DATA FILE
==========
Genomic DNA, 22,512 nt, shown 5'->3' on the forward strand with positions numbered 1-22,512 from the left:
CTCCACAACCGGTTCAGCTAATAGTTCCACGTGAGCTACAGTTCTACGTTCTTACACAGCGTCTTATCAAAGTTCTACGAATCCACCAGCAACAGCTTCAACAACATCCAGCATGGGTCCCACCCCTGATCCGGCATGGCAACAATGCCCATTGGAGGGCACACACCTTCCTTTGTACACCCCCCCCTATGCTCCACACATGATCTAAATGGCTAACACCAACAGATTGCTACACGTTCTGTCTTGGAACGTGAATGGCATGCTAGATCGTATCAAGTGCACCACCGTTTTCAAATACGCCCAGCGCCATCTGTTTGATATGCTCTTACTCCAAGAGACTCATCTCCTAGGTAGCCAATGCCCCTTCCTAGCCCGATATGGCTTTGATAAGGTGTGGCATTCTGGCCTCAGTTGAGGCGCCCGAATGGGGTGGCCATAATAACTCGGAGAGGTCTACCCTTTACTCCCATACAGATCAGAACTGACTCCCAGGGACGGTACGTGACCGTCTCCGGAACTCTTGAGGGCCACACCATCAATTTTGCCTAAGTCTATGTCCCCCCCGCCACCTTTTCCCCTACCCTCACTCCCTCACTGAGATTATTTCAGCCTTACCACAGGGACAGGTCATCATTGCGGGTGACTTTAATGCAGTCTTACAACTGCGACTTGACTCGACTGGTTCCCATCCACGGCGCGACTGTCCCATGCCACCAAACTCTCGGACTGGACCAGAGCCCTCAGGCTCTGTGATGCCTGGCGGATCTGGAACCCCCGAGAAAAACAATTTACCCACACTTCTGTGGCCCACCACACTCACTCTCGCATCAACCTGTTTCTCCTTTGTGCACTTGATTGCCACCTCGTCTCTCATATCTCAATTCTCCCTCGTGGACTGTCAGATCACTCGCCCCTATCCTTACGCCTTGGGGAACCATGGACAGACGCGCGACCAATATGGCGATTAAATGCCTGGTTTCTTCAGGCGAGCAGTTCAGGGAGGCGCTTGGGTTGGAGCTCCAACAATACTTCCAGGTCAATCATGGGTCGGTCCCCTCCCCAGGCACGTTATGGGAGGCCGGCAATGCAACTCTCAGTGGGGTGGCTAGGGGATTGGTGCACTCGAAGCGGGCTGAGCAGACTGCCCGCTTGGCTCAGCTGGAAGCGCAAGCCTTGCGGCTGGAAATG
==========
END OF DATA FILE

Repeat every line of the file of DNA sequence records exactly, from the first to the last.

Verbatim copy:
Genomic DNA, 22,512 nt, shown 5'->3' on the forward strand with positions numbered 1-22,512 from the left:
CTCCACAACCGGTTCAGCTAATAGTTCCACGTGAGCTACAGTTCTACGTTCTTACACAGCGTCTTATCAAAGTTCTACGAATCCACCAGCAACAGCTTCAACAACATCCAGCATGGGTCCCACCCCTGATCCGGCATGGCAACAATGCCCATTGGAGGGCACACACCTTCCTTTGTACACCCCCCCCTATGCTCCACACATGATCTAAATGGCTAACACCAACAGATTGCTACACGTTCTGTCTTGGAACGTGAATGGCATGCTAGATCGTATCAAGTGCACCACCGTTTTCAAATACGCCCAGCGCCATCTGTTTGATATGCTCTTACTCCAAGAGACTCATCTCCTAGGTAGCCAATGCCCCTTCCTAGCCCGATATGGCTTTGATAAGGTGTGGCATTCTGGCCTCAGTTGAGGCGCCCGAATGGGGTGGCCATAATAACTCGGAGAGGTCTACCCTTTACTCCCATACAGATCAGAACTGACTCCCAGGGACGGTACGTGACCGTCTCCGGAACTCTTGAGGGCCACACCATCAATTTTGCCTAAGTCTATGTCCCCCCCGCCACCTTTTCCCCTACCCTCACTCCCTCACTGAGATTATTTCAGCCTTACCACAGGGACAGGTCATCATTGCGGGTGACTTTAATGCAGTCTTACAACTGCGACTTGACTCGACTGGTTCCCATCCACGGCGCGACTGTCCCATGCCACCAAACTCTCGGACTGGACCAGAGCCCTCAGGCTCTGTGATGCCTGGCGGATCTGGAACCCCCGAGAAAAACAATTTACCCACACTTCTGTGGCCCACCACACTCACTCTCGCATCAACCTGTTTCTCCTTTGTGCACTTGATTGCCACCTCGTCTCTCATATCTCAATTCTCCCTCGTGGACTGTCAGATCACTCGCCCCTATCCTTACGCCTTGGGGAACCATGGACAGACGCGCGACCAATATGGCGATTAAATGCCTGGTTTCTTCAGGCGAGCAGTTCAGGGAGGCGCTTGGGTTGGAGCTCCAACAATACTTCCAGGTCAATCATGGGTCGGTCCCCTCCCCAGGCACGTTATGGGAGGCCGGCAATGCAACTCTCAGTGGGGTGGCTAGGGGATTGGTGCACTCGAAGCGGGCTGAGCAGACTGCCCGCTTGGCTCAGCTGGAAGCGCAAGCCTTGCGGCTGGAAATG